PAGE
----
Of yachts, cartoons, and dilemmas of political correctness

April 4, 2006

You are rich, young, handsome and well-disposed to your fellow-creatures. The world is full of sights to see, of places to explore. You are in your comfortable yacht, the skies are smiling at you, the ocean beckons, promising new discoveries. Indeed, you see land on the horizon, where your map tells you there should be just clear ocean for miles and miles. Intrigued, you decide to explore.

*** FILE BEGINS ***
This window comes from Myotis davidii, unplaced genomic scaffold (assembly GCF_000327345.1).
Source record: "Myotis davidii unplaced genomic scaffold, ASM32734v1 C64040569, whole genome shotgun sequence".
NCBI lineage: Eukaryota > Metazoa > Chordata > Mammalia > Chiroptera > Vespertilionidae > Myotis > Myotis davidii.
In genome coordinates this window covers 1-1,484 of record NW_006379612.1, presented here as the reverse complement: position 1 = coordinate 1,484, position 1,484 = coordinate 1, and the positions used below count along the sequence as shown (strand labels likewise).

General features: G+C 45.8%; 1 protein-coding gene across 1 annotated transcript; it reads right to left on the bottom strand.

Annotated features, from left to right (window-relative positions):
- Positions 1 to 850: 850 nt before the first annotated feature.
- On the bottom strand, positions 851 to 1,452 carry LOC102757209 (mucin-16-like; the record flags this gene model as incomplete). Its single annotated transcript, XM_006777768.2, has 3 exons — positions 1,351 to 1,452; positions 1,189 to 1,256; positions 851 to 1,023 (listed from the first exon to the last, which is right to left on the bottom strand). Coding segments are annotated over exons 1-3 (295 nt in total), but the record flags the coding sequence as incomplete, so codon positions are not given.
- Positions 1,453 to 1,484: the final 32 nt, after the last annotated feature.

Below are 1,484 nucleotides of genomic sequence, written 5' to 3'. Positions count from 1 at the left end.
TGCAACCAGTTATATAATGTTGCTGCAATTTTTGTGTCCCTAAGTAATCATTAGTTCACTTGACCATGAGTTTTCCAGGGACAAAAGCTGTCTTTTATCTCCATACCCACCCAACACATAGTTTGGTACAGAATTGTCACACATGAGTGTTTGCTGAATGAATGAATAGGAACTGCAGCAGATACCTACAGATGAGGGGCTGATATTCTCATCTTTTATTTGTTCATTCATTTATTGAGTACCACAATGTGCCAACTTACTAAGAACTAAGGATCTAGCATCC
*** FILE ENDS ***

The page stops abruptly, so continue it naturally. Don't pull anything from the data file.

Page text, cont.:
The natives are already at the shore to welcome you. All are well-mannered, all lay some tropical fruit at your feet as a sign of good-will. The chief of the tribe hugs and kisses you, the head priest offers his blessing. Well-satisfied with the friendly intentions of the locals, you decide to stay for a while and study their customs. As you observe them, you are surprised at how little they know about lands beyond their little island. You notice that their boats never leave the sight of their homes. You realize that they never saw a foreigner before, and it comes as a real shock to you to learn that they think you came from the Moon. You explain to them that they got your nationality wrong, that you are in fact a fellow-inhabitant of their own planet. That just can’t be, they tell you. It is a well-known fact that the Earth ends five miles from the island, and if you are to cross that line, you will just fall over the edge, and will be lost. This was revealed a thousand years ago by the greatest prophet who ever graced the Earth; he learned this directly from God. This great truth is recited ten times a day, and has been set to music in numerous hymns. The chief temple, a venerable structure built some nine hundred years ago, is shaped like a disk, to reflect the true form of the Earth. Beautiful inscriptions on the temple’s walls record for eternity the words of the Prophet; chanting them never stops. Well, you are obviously faced with a dilemma. What should you do? Should you, in accordance with the commandments of political correctness, in whose temple you were brought up, respect their religious feelings and let them proceed with their worship? Or should you correct their obvious error, even though it will cause them pain as you – of necessity – insult their deeply held beliefs and deal a death blow to the thousand-year-old culture? The reader may interrupt me here to tell me that this is simply a wrong allegory. Religious beliefs can’t be proven true or false as if they were a mere fact of physical reality. Attacks on one’s religion result in personal insult to the believer; they cannot prove his religion wrong but can only enrage him. Mohammed cartoons did not, and could not prove Islam wrong – they just inflamed the Moslems. If applied specifically to the case of the cartoons, this is quite true; but cartoons, of course, did not have an aim of somehow disproving Islam; they were simply a test of the freedom of speech. But the overall theses that a religion has no rational of factual basis to it, and therefore can’t be rationally scrutinized, criticized and, in fact, de-legitimized, is patiently false. Because all religions are based on some historical fact, or rather, some alleged historical fact. Three major western religions – Judaism, Christianity and Islam – are all based on divine revelations to specific individuals. And how are we to know that these revelations actually occurred? Well, here a major fact of reality, a fact that is just as tangible and real as the spherical shape of the Earth comes into play – the problem of the third party. And it is unequivocal – we can’t possibly know. Period. As far as we are concerned – and there is no other way for us to approach this than from an “as far as we are concerned” point of view – all prophets are merely alleged prophets; all prophets are only “may be or may be not prophets.” Which fact, applied to the Mohammed cartoons brouhaha, completely re-defines it. All this sound and fury – not to mention murder – were in reality not about cartoons of the Prophet Mohammed, but cartoons of “may be or may be not prophet” Mohammed. Because uncertainty of Mohammed’s – just as any other person’s – prophethood is as real as the fact that the Earth is a globe, there is simply nothing here to be insulted with; the whole scene of outrage was just much ado about nothing. And so the dilemma of our traveler is present even in world’s reaction to Mohammed cartoons – the dilemma of whether to embrace the reality even if it entails destruction of a “culture,” or whether to let the “culture” thrive at the price of ignoring the reality.

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